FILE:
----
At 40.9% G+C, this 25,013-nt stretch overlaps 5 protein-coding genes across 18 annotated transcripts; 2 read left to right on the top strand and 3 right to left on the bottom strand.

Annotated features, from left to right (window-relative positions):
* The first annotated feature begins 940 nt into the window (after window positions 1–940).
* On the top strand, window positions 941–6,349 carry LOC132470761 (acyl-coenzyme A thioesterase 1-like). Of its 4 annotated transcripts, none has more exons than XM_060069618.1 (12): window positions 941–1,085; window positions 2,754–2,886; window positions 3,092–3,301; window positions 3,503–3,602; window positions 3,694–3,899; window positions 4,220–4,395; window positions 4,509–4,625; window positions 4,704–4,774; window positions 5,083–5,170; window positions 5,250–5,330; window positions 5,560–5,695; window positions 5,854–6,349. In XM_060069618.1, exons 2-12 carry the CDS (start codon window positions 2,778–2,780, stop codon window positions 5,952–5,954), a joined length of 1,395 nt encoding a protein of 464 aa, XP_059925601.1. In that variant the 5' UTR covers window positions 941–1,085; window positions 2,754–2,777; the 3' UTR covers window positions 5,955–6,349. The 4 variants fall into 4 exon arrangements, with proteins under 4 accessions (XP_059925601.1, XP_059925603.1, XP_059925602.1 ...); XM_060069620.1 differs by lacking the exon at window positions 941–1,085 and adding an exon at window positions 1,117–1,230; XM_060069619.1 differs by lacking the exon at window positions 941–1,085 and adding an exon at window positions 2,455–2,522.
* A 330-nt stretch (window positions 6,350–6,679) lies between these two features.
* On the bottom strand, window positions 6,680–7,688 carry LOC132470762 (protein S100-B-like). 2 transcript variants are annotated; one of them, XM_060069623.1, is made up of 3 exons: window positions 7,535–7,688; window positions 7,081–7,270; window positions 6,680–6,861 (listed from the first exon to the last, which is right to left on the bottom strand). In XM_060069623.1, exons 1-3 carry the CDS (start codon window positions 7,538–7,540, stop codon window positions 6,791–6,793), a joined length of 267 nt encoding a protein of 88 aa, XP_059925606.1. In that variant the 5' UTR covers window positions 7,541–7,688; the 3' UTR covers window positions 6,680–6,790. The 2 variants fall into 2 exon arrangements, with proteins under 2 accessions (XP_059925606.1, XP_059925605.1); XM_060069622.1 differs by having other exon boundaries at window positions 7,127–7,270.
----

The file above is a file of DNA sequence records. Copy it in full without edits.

At 40.9% G+C, this 25,013-nt stretch overlaps 5 protein-coding genes across 18 annotated transcripts; 2 read left to right on the top strand and 3 right to left on the bottom strand.

Annotated features, from left to right (window-relative positions):
* The first annotated feature begins 940 nt into the window (after window positions 1–940).
* On the top strand, window positions 941–6,349 carry LOC132470761 (acyl-coenzyme A thioesterase 1-like). Of its 4 annotated transcripts, none has more exons than XM_060069618.1 (12): window positions 941–1,085; window positions 2,754–2,886; window positions 3,092–3,301; window positions 3,503–3,602; window positions 3,694–3,899; window positions 4,220–4,395; window positions 4,509–4,625; window positions 4,704–4,774; window positions 5,083–5,170; window positions 5,250–5,330; window positions 5,560–5,695; window positions 5,854–6,349. In XM_060069618.1, exons 2-12 carry the CDS (start codon window positions 2,778–2,780, stop codon window positions 5,952–5,954), a joined length of 1,395 nt encoding a protein of 464 aa, XP_059925601.1. In that variant the 5' UTR covers window positions 941–1,085; window positions 2,754–2,777; the 3' UTR covers window positions 5,955–6,349. The 4 variants fall into 4 exon arrangements, with proteins under 4 accessions (XP_059925601.1, XP_059925603.1, XP_059925602.1 ...); XM_060069620.1 differs by lacking the exon at window positions 941–1,085 and adding an exon at window positions 1,117–1,230; XM_060069619.1 differs by lacking the exon at window positions 941–1,085 and adding an exon at window positions 2,455–2,522.
* A 330-nt stretch (window positions 6,350–6,679) lies between these two features.
* On the bottom strand, window positions 6,680–7,688 carry LOC132470762 (protein S100-B-like). 2 transcript variants are annotated; one of them, XM_060069623.1, is made up of 3 exons: window positions 7,535–7,688; window positions 7,081–7,270; window positions 6,680–6,861 (listed from the first exon to the last, which is right to left on the bottom strand). In XM_060069623.1, exons 1-3 carry the CDS (start codon window positions 7,538–7,540, stop codon window positions 6,791–6,793), a joined length of 267 nt encoding a protein of 88 aa, XP_059925606.1. In that variant the 5' UTR covers window positions 7,541–7,688; the 3' UTR covers window positions 6,680–6,790. The 2 variants fall into 2 exon arrangements, with proteins under 2 accessions (XP_059925606.1, XP_059925605.1); XM_060069622.1 differs by having other exon boundaries at window positions 7,127–7,270.